Before starting a new video editing project later this year I plan to buy a new iMac to replace my 2014 5K 27" iMac. I’m waiting patiently for a new 27” iMac to be released. However, the new 16" i9-equipped MacBook Pro looks interesting … perhaps combined with a widescreen monitor such as the LG 49”.
Is this a crazy idea? My current dual-screen setup: 2014 27" 5K iMac plus a “portrait”-mode 25" Dell monitor, typically with 4 or 5 open windows spread over the two screens. I anticipate that replacing this setup with a new MBP 16” and 49" LG monitor would allow working with multiple windows open simultaneously. Plus, I would have the capability to take the MacBook to other rooms in the house to work on less-demanding projects.
I’m not too concerned with bleeding-edge performance … other reviewers indicate that Final Cut Pro X works well on a highly-spec’d new 16" MacBook Pro. I’m more concerned about:
resolution of the LG 49” monitor - appearance of text and images, and
compatibility of the monitor with the MBP 16” - wish to avoid sleep/wake drama, constant fiddling with resolution settings, heat issues or fan noise from MBP, etc.
Any opinions or comments? Is the resolution/picture quality of the LG LG 49WL95C-W good enough? Will it “play nice” with the MBP 16”? Or would I be disappointed after being used to the outstanding iMac 5k image quality?
I have no idea whether you’ll be disappointed in the image quality from the lower pixel density. It’s a personal decision. For me, after using a 27" Retina iMac I’m always a bit shocked at the difference when I sit at someone’s desk and they have a typical PC monitor. (At home I’ve got a 3-year-old 25" Dell monitor gathering dust, in part because it is so obviously inferior to my iMac’s screen that I couldn’t bring myself to attaching it as a 2nd monitor.)
The MPB should be able to drive that monitor but be aware that users report that if you use both displays, as the dGPU eats 20w even when you’re not doing anything, your fan will always be running (low volume at idle, louder with regular to heavy use).
In the past year I upgraded my iMac and my MacBook Pro. So I’ve got the 2019 27" iMac which has a 27" 4k LG monitor in portrait orientation on the side (looks like your setup but external is on the left rather than on the right). This has been fantastic. I think it is a lot more versatile than an ultrawide would be, and it takes less desk space. The portrait mode has been advantageous as I split it for an upper window and lower window, so to me it’s like having three monitors.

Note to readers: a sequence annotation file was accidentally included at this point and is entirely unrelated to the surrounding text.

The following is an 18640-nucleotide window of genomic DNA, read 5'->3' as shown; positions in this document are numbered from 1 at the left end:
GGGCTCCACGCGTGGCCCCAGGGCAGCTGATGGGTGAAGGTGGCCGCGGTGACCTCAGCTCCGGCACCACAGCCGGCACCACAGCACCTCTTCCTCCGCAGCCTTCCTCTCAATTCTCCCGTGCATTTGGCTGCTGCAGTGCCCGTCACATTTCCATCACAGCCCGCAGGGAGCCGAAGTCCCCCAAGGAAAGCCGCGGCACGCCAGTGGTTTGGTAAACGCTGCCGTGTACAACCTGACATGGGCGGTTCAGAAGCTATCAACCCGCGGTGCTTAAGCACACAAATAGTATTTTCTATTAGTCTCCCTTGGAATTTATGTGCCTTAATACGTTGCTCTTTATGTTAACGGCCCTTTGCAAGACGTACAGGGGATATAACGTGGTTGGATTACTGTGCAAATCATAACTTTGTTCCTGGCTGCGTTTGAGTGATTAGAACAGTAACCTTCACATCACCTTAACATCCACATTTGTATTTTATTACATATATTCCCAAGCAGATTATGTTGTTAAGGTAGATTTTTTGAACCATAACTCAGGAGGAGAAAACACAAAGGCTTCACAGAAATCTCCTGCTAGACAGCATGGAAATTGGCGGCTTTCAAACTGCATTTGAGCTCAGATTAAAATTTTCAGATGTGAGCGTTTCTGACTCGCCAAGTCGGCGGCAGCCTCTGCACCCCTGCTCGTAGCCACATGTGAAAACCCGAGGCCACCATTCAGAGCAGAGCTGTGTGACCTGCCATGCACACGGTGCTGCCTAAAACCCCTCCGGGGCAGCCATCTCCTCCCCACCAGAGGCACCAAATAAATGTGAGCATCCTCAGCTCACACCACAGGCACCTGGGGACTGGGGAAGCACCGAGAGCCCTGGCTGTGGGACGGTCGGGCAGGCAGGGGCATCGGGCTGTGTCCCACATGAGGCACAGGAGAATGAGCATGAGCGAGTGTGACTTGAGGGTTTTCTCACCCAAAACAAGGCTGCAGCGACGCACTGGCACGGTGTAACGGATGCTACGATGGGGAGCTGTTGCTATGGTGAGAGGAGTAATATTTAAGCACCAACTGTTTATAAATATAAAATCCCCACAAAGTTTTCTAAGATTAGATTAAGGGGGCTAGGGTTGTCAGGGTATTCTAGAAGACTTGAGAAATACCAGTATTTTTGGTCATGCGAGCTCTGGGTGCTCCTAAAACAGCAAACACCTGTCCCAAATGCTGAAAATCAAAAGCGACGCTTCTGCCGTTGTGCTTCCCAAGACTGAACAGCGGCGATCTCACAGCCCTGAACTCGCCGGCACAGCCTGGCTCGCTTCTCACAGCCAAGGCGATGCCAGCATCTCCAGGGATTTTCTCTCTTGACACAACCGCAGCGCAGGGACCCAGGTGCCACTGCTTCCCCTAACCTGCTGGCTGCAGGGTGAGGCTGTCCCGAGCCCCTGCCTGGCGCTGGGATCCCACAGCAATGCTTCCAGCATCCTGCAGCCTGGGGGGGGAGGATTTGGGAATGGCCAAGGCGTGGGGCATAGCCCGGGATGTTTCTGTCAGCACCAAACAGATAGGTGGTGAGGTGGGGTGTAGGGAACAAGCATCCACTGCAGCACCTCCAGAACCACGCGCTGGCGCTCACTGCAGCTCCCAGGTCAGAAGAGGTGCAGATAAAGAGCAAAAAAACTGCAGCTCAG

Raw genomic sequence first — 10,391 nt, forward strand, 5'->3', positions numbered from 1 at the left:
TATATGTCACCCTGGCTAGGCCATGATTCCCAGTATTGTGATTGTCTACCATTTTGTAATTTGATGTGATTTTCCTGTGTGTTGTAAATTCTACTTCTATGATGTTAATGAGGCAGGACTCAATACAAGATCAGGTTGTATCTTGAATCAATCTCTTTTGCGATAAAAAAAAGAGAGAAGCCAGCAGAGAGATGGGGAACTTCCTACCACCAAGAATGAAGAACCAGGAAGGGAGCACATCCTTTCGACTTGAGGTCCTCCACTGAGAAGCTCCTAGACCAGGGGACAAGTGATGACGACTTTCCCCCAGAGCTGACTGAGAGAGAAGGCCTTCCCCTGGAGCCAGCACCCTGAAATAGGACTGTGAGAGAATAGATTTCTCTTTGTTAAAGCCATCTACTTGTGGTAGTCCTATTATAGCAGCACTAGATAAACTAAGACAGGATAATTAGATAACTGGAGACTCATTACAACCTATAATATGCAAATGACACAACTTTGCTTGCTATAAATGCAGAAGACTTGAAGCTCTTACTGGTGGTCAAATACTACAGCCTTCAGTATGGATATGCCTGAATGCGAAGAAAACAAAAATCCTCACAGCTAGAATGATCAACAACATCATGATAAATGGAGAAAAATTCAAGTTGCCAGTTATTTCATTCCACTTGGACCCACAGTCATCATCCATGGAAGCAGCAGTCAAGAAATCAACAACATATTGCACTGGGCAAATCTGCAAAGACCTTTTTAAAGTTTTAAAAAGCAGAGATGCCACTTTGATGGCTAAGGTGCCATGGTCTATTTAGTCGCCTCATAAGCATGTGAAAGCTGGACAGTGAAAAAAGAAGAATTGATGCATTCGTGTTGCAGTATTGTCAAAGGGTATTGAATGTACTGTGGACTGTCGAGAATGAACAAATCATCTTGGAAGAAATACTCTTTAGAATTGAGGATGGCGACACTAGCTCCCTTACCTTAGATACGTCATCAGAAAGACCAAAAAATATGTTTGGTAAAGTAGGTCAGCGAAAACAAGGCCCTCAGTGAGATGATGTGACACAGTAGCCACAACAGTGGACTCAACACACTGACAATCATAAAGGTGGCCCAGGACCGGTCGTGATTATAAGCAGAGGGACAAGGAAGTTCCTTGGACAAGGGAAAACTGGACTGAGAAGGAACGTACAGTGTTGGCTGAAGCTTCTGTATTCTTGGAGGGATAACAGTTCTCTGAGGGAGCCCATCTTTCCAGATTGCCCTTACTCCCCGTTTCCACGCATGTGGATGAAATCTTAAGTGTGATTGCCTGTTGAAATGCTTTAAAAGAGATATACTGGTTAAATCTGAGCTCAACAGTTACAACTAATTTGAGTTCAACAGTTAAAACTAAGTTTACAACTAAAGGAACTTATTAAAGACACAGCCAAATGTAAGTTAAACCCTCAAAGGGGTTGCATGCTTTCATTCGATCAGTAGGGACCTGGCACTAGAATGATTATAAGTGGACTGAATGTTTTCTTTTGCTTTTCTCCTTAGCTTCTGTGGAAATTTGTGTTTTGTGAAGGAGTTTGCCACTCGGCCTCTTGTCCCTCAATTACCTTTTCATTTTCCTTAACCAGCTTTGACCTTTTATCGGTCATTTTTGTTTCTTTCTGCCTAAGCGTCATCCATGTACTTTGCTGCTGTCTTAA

I also have a 16" MBP, bought before COVID-19. My intent was mainly to use it for travel and my photography. But now that’s on hold so it gets little use. I really don’t like notebook computers other than their portability. My guess that with that ultrawide you would really want to run it in clamshell mode using your existing keyboard and mouse from your old iMac.
I use a 16" MBP as my main computer and dock it at work (ha!) and at home through a Thunderbolt 3 dock where it drives 2 4K displays in either location (plus its own 16" display). I love this arrangement and unless my computing needs were to demand a tremendous amount of local computing resources (and there are jobs for which this is the case), I would never get a desktop in place of it. I’ve been pushing the move to notebooks at work for a couple of reasons, including the fact that for many (but not all) types of work, the computer that you’re using is really not much more than a window into the network, and because if and when you have to pick up and move, having a portable computer makes moving your workplace much, much easier. (I live in an area prone to fires and part of my job is to plan for business continuity, so I’m biased toward mobility.)
That’s me though.I’m only answering your question by describing what works well for me; I’m not recommending that you do the same thing or go with a desktop instead. There are some types of work that just plain work much better on a desktop class computer, but the advantages of mobility should not be discounted without some good consideration.
As bowline pointed out, there is at least one person (in the MPU Discourse (what do we call it, forum? group?) who is having overheating issues when running an external display with their 16" MBP. I can’t speak for them, but we have four people at my workplace doing that and none of them have the same problems. If you do decide to go with the MBP, I advise you to put it through its paces before the return period is up and return it if it’s giving you that kind of grief.